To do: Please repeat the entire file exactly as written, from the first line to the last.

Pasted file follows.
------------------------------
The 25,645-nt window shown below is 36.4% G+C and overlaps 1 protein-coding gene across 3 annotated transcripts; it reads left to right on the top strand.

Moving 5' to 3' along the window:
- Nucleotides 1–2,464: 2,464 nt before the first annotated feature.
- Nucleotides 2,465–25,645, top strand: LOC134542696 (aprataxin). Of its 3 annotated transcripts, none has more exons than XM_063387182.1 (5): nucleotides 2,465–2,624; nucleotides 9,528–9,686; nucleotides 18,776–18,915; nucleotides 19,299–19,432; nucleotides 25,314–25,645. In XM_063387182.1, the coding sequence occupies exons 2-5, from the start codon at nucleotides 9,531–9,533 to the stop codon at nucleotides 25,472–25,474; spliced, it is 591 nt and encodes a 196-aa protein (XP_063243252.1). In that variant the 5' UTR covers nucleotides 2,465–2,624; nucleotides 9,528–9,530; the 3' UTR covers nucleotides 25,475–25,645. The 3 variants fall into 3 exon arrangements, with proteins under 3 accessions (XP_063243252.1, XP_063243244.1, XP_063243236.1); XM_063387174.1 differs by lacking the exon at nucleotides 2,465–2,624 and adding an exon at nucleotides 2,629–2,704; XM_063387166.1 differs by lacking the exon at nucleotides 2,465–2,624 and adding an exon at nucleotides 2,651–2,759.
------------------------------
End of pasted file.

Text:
The 25,645-nt window shown below is 36.4% G+C and overlaps 1 protein-coding gene across 3 annotated transcripts; it reads left to right on the top strand.

Moving 5' to 3' along the window:
- Nucleotides 1–2,464: 2,464 nt before the first annotated feature.
- Nucleotides 2,465–25,645, top strand: LOC134542696 (aprataxin). Of its 3 annotated transcripts, none has more exons than XM_063387182.1 (5): nucleotides 2,465–2,624; nucleotides 9,528–9,686; nucleotides 18,776–18,915; nucleotides 19,299–19,432; nucleotides 25,314–25,645. In XM_063387182.1, the coding sequence occupies exons 2-5, from the start codon at nucleotides 9,531–9,533 to the stop codon at nucleotides 25,472–25,474; spliced, it is 591 nt and encodes a 196-aa protein (XP_063243252.1). In that variant the 5' UTR covers nucleotides 2,465–2,624; nucleotides 9,528–9,530; the 3' UTR covers nucleotides 25,475–25,645. The 3 variants fall into 3 exon arrangements, with proteins under 3 accessions (XP_063243252.1, XP_063243244.1, XP_063243236.1); XM_063387174.1 differs by lacking the exon at nucleotides 2,465–2,624 and adding an exon at nucleotides 2,629–2,704; XM_063387166.1 differs by lacking the exon at nucleotides 2,465–2,624 and adding an exon at nucleotides 2,651–2,759.